Perhaps the most insidious of the afflictions though is the (often sustained) feeling of zero ‘perceived’ control. That was a hard pill to swallow for this spreadsheets gal! Now, I do say ‘perceived’ because that’s exactly what it is: a perception. There is actually a whole lot that is very much in our control. Of course, I had no way of knowing that, fresh off the turnip truck, with zero industry acumen and zero actor friends to ask about anything! So the first few years contained a whooooole lot of trial and error, hit-and-misses, failing…er, learning on the job, spending time and money on the wrong classes/headshots/workshops, etc. etc. etc. I would much later be absolutely shocked to learn that even basic information about how to run one’s career as an actor isn’t taught in MFA or conservatory programs either! That’s bonkers to me!! While those programs are beautifully craft-heavy and produce many skilled actors, craft is only half the battle. The business side of things is the critical other half… because it ain’t Show Arts, folks!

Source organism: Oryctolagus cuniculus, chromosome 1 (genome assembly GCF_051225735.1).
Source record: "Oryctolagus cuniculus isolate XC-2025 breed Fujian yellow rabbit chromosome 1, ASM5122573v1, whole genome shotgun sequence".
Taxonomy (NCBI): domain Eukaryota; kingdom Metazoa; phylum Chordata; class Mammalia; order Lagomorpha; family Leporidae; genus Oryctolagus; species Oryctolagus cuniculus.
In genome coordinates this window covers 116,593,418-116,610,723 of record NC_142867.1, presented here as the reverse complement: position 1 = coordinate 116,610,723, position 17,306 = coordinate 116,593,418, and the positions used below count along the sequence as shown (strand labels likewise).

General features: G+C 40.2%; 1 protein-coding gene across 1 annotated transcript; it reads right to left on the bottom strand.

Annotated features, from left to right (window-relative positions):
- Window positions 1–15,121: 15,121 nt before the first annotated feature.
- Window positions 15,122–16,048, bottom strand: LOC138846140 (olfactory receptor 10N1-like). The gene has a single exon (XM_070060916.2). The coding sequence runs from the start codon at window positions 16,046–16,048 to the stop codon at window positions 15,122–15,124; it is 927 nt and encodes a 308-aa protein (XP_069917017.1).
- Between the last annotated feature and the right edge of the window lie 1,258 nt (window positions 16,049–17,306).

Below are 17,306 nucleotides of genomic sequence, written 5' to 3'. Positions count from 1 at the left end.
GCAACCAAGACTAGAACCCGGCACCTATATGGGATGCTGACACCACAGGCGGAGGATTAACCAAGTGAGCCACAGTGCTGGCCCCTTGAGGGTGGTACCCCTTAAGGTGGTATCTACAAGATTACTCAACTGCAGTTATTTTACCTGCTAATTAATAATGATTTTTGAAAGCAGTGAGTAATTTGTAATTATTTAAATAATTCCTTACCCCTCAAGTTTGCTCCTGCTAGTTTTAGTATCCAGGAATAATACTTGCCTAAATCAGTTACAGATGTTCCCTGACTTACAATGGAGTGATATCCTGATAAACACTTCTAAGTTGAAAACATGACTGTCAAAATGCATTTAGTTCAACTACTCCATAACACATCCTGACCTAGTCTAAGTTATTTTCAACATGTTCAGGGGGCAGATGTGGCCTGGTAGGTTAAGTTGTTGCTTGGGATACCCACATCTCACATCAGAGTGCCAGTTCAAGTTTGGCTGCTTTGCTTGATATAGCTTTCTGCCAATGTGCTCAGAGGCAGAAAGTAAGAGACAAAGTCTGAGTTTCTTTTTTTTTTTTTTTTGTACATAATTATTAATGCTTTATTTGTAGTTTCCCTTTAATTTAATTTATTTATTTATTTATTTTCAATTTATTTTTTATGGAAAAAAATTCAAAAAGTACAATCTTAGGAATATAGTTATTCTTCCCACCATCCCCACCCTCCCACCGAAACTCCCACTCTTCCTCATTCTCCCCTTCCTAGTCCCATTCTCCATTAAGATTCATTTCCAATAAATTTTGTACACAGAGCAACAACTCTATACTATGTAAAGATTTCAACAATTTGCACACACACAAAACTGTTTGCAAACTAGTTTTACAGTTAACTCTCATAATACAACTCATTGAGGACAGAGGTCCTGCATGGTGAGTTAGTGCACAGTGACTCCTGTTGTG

My saving grace was two-fold. One: my business background predisposed me to treat my career as a business from day one. And two: I was just starting out at the not-so-tender age of 34, in an industry that eats its young. With one foot firmly planted in the proverbial grave, I didn’t have years to figure it out. I had to find shortcuts and best practices. So, I did.
The business side of things then lead to producing, teaching, and opening an acting studio. Bringing it all full circle, I now teach a Business of Acting class that covers all my hard-earned intel and hustle tricks! Many of my students have spent years in Hollywood without truly being in the driver’s seat of their careers, and some are just starting out and get to reap the biggest rewards of all my (very many) early mistakes (laughs).
So, as you know, we’re impressed with The Clyde Bernardy Acting Studio – tell our readers more, for example, what you’re most proud of and what sets you apart from others.